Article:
Wašíču is the Lakota and Dakota (known collectively as the Sioux) word for people of non-indigenous descent, with derogatory connotations. It expresses the native population's perception of the non-Natives' relationship with the land and the native population. Typically it refers to white people, but does not specifically mention skin color or race. The term "black wasichu" has been historically used to describe a person of African descent, and a Native American who adopted non-Native ways could "make himself over into a wasichu."
"Wasicun" means non-Indian. The Lakota word for "taking the fat" (wašin icu) is spelled and pronounced similarly, and it is used by natives in puns to refer to non-Natives who collectively rob tribes of their resources.
In popular culture
- Setting the Record Straight About Native Languages: Wasichu. Native Languages of the Americas. (retrieved 23 Jan 2011)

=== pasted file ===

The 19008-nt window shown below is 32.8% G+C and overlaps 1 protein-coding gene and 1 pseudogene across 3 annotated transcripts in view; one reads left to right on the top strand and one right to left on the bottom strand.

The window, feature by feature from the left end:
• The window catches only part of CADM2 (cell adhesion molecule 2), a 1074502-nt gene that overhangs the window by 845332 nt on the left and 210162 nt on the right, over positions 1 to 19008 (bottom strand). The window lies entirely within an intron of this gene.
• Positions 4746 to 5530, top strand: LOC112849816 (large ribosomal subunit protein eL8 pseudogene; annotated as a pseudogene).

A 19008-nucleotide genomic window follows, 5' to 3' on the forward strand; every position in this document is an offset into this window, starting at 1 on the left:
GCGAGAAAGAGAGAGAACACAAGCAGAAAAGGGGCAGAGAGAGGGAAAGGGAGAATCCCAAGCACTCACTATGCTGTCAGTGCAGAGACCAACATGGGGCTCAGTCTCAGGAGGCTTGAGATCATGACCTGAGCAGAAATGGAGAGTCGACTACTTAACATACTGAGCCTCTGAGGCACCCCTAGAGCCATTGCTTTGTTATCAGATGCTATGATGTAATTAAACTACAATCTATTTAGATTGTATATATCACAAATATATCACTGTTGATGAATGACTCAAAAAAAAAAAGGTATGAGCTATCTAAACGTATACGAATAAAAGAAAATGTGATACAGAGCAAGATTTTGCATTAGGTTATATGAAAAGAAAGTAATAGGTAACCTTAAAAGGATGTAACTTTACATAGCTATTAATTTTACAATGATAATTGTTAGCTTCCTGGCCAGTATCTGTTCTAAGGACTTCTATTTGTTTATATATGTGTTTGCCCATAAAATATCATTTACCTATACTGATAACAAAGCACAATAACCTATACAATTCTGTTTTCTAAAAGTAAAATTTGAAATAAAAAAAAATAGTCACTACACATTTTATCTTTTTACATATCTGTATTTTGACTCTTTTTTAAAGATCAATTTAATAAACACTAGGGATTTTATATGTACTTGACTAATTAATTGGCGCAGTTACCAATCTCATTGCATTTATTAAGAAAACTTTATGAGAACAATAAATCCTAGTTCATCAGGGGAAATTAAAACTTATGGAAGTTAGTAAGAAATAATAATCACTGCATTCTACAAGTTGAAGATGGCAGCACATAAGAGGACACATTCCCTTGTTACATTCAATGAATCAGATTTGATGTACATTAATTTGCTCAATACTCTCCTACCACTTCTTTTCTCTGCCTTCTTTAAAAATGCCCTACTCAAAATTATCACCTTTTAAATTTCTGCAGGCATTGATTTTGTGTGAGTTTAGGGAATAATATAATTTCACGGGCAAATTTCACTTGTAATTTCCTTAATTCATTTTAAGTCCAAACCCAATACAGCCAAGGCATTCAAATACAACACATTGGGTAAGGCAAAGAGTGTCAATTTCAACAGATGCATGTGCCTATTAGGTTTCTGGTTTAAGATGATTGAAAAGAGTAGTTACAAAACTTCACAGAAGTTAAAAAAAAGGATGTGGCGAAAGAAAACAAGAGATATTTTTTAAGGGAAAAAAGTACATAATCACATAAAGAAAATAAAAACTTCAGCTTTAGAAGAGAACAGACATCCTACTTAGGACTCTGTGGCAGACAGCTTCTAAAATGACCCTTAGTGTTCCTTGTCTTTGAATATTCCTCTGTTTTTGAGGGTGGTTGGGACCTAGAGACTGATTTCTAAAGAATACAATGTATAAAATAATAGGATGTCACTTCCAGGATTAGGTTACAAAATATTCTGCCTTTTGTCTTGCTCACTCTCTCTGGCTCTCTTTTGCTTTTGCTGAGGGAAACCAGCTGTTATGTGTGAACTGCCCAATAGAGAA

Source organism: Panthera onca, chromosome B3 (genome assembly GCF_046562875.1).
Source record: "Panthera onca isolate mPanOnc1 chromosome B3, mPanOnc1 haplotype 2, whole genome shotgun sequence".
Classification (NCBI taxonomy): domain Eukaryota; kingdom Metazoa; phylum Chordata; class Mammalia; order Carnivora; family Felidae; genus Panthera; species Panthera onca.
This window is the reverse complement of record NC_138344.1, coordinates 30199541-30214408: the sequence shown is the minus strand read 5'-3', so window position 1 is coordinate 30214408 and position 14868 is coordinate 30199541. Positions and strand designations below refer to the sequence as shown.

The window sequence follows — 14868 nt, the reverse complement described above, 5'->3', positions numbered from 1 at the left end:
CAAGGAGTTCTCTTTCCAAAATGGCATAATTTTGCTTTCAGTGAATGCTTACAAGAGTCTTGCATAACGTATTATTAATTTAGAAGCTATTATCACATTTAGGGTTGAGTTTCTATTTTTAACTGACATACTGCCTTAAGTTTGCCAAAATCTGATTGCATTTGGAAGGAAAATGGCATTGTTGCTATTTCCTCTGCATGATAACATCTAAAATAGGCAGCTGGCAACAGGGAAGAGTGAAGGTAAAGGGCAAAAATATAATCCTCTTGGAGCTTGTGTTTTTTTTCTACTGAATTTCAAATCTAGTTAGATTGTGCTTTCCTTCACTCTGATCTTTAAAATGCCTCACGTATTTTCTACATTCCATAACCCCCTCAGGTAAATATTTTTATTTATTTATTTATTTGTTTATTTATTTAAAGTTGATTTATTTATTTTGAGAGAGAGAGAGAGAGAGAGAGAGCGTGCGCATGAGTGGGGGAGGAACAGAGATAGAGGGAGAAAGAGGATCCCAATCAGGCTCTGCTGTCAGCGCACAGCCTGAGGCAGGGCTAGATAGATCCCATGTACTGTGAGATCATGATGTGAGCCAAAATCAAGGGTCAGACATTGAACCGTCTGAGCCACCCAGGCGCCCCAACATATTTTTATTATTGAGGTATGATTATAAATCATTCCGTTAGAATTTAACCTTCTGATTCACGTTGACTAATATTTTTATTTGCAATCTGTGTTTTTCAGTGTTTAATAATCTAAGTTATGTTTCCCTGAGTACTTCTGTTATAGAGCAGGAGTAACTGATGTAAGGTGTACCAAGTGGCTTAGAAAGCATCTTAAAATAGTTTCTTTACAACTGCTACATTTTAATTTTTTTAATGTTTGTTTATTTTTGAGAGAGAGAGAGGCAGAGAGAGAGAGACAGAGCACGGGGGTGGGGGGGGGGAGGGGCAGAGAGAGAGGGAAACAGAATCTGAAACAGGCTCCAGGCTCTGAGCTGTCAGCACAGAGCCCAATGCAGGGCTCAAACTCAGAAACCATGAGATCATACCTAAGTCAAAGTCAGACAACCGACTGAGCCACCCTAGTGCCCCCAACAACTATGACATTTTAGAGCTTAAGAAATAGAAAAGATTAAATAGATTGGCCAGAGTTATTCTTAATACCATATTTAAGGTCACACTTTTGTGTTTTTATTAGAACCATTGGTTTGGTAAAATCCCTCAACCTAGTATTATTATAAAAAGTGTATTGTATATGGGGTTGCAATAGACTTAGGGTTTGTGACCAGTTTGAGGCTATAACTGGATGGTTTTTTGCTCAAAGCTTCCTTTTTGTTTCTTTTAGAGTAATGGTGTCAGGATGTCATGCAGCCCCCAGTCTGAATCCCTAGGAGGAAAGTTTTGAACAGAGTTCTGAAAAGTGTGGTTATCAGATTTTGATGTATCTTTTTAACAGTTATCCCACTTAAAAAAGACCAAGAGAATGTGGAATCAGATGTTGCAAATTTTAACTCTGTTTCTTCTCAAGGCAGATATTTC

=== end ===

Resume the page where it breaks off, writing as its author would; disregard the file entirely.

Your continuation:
- Simcikova, 88
- Staub 62
- LaFontaine and McKay, 145
- "Wasichu (#5.14)." Internet Movie Database. (retrieved 23 Jan 2011)
- "New Orleans and Louisiana Bands and Performers." NOLA DIY. (retrieved 23 Jan 2011)
- LaFontaine, Harlan and Neil McKay. 550 Dakota Verbs. Minnesota Historical Society Press, 2005. ISBN 978-0-87351-524-5.
- Simcikova, Karla. To live fully, here and now: the healing vision in the works of Alice Walker. Lexington Books, 2006. ISBN 978-0-7391-1160-4.
- Staub, Michael E. Voices of Persuasion: Politics of Representation in 1930s America. Cambridge, UK: University of Cambridge Press, 1994. ISBN 0-521-45390-9.